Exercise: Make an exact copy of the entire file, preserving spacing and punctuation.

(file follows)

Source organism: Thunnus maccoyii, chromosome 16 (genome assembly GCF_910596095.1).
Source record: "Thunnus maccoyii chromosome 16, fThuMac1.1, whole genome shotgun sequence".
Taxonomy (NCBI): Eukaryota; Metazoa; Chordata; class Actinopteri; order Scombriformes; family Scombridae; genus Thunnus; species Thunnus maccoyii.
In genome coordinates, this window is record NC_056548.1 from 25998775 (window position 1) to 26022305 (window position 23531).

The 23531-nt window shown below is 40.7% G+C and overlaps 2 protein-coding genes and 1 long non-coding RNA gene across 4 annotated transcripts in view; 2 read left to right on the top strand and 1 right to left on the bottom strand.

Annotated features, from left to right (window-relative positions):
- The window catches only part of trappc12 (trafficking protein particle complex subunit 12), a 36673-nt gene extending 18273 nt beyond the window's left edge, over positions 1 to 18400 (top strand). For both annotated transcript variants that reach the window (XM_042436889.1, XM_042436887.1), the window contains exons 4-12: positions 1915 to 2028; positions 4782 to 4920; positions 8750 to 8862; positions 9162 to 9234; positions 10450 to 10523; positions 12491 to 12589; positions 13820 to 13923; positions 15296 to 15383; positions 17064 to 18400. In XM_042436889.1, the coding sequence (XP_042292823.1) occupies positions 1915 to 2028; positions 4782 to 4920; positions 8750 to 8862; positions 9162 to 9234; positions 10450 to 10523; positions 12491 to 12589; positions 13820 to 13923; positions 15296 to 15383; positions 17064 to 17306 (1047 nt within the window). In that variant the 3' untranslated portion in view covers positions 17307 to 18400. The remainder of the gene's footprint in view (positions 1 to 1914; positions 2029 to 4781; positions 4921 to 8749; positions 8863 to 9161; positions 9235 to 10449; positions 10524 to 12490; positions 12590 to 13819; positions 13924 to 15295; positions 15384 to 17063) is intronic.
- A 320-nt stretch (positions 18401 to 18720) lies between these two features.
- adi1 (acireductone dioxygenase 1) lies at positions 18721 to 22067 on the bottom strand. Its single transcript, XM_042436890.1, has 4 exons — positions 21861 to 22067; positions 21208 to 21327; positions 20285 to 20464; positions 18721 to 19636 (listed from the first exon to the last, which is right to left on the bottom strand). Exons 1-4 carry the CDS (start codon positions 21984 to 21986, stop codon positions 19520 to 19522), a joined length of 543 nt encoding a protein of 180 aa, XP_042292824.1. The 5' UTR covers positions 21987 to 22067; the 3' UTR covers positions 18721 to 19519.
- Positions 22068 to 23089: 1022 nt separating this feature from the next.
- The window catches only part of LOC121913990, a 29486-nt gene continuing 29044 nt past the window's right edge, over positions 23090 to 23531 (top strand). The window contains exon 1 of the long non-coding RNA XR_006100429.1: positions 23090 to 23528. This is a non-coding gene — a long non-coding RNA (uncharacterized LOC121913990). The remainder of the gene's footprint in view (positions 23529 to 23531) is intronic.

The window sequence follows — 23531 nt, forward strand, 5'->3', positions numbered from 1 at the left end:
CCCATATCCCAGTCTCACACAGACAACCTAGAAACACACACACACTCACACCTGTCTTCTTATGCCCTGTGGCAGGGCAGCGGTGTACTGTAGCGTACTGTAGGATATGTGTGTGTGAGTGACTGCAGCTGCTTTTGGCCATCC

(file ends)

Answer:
Source organism: Thunnus maccoyii, chromosome 16 (genome assembly GCF_910596095.1).
Source record: "Thunnus maccoyii chromosome 16, fThuMac1.1, whole genome shotgun sequence".
Taxonomy (NCBI): Eukaryota; Metazoa; Chordata; class Actinopteri; order Scombriformes; family Scombridae; genus Thunnus; species Thunnus maccoyii.
In genome coordinates, this window is record NC_056548.1 from 25998775 (window position 1) to 26022305 (window position 23531).

The 23531-nt window shown below is 40.7% G+C and overlaps 2 protein-coding genes and 1 long non-coding RNA gene across 4 annotated transcripts in view; 2 read left to right on the top strand and 1 right to left on the bottom strand.

Annotated features, from left to right (window-relative positions):
- The window catches only part of trappc12 (trafficking protein particle complex subunit 12), a 36673-nt gene extending 18273 nt beyond the window's left edge, over positions 1 to 18400 (top strand). For both annotated transcript variants that reach the window (XM_042436889.1, XM_042436887.1), the window contains exons 4-12: positions 1915 to 2028; positions 4782 to 4920; positions 8750 to 8862; positions 9162 to 9234; positions 10450 to 10523; positions 12491 to 12589; positions 13820 to 13923; positions 15296 to 15383; positions 17064 to 18400. In XM_042436889.1, the coding sequence (XP_042292823.1) occupies positions 1915 to 2028; positions 4782 to 4920; positions 8750 to 8862; positions 9162 to 9234; positions 10450 to 10523; positions 12491 to 12589; positions 13820 to 13923; positions 15296 to 15383; positions 17064 to 17306 (1047 nt within the window). In that variant the 3' untranslated portion in view covers positions 17307 to 18400. The remainder of the gene's footprint in view (positions 1 to 1914; positions 2029 to 4781; positions 4921 to 8749; positions 8863 to 9161; positions 9235 to 10449; positions 10524 to 12490; positions 12590 to 13819; positions 13924 to 15295; positions 15384 to 17063) is intronic.
- A 320-nt stretch (positions 18401 to 18720) lies between these two features.
- adi1 (acireductone dioxygenase 1) lies at positions 18721 to 22067 on the bottom strand. Its single transcript, XM_042436890.1, has 4 exons — positions 21861 to 22067; positions 21208 to 21327; positions 20285 to 20464; positions 18721 to 19636 (listed from the first exon to the last, which is right to left on the bottom strand). Exons 1-4 carry the CDS (start codon positions 21984 to 21986, stop codon positions 19520 to 19522), a joined length of 543 nt encoding a protein of 180 aa, XP_042292824.1. The 5' UTR covers positions 21987 to 22067; the 3' UTR covers positions 18721 to 19519.
- Positions 22068 to 23089: 1022 nt separating this feature from the next.
- The window catches only part of LOC121913990, a 29486-nt gene continuing 29044 nt past the window's right edge, over positions 23090 to 23531 (top strand). The window contains exon 1 of the long non-coding RNA XR_006100429.1: positions 23090 to 23528. This is a non-coding gene — a long non-coding RNA (uncharacterized LOC121913990). The remainder of the gene's footprint in view (positions 23529 to 23531) is intronic.

The window sequence follows — 23531 nt, forward strand, 5'->3', positions numbered from 1 at the left end:
CCCATATCCCAGTCTCACACAGACAACCTAGAAACACACACACACTCACACCTGTCTTCTTATGCCCTGTGGCAGGGCAGCGGTGTACTGTAGCGTACTGTAGGATATGTGTGTGTGAGTGACTGCAGCTGCTTTTGGCCATCC